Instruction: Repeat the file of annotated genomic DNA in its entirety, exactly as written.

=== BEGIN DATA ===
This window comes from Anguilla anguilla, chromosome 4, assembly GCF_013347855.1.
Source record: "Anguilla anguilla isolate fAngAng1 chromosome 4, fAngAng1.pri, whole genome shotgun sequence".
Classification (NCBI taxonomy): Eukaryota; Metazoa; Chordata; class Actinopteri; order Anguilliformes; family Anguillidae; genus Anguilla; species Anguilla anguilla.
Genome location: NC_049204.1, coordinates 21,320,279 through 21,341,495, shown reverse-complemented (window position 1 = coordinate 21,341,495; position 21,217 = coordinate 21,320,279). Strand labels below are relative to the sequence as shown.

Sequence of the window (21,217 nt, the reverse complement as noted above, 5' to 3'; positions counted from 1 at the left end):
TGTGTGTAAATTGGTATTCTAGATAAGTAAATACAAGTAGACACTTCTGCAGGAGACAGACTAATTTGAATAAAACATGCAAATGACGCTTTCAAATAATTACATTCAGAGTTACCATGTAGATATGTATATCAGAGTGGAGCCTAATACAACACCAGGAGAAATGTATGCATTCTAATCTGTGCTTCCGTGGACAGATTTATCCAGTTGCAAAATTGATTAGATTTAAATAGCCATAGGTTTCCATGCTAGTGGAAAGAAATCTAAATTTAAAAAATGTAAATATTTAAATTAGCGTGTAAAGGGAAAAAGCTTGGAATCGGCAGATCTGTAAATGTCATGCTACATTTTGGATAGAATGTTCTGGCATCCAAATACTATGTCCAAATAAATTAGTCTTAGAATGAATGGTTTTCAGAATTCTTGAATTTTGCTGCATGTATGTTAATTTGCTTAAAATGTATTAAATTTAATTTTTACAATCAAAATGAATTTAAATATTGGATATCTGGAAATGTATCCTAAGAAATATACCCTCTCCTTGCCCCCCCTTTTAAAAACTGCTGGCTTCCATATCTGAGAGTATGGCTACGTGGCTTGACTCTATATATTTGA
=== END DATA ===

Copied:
This window comes from Anguilla anguilla, chromosome 4, assembly GCF_013347855.1.
Source record: "Anguilla anguilla isolate fAngAng1 chromosome 4, fAngAng1.pri, whole genome shotgun sequence".
Classification (NCBI taxonomy): Eukaryota; Metazoa; Chordata; class Actinopteri; order Anguilliformes; family Anguillidae; genus Anguilla; species Anguilla anguilla.
Genome location: NC_049204.1, coordinates 21,320,279 through 21,341,495, shown reverse-complemented (window position 1 = coordinate 21,341,495; position 21,217 = coordinate 21,320,279). Strand labels below are relative to the sequence as shown.

Sequence of the window (21,217 nt, the reverse complement as noted above, 5' to 3'; positions counted from 1 at the left end):
TGTGTGTAAATTGGTATTCTAGATAAGTAAATACAAGTAGACACTTCTGCAGGAGACAGACTAATTTGAATAAAACATGCAAATGACGCTTTCAAATAATTACATTCAGAGTTACCATGTAGATATGTATATCAGAGTGGAGCCTAATACAACACCAGGAGAAATGTATGCATTCTAATCTGTGCTTCCGTGGACAGATTTATCCAGTTGCAAAATTGATTAGATTTAAATAGCCATAGGTTTCCATGCTAGTGGAAAGAAATCTAAATTTAAAAAATGTAAATATTTAAATTAGCGTGTAAAGGGAAAAAGCTTGGAATCGGCAGATCTGTAAATGTCATGCTACATTTTGGATAGAATGTTCTGGCATCCAAATACTATGTCCAAATAAATTAGTCTTAGAATGAATGGTTTTCAGAATTCTTGAATTTTGCTGCATGTATGTTAATTTGCTTAAAATGTATTAAATTTAATTTTTACAATCAAAATGAATTTAAATATTGGATATCTGGAAATGTATCCTAAGAAATATACCCTCTCCTTGCCCCCCCTTTTAAAAACTGCTGGCTTCCATATCTGAGAGTATGGCTACGTGGCTTGACTCTATATATTTGA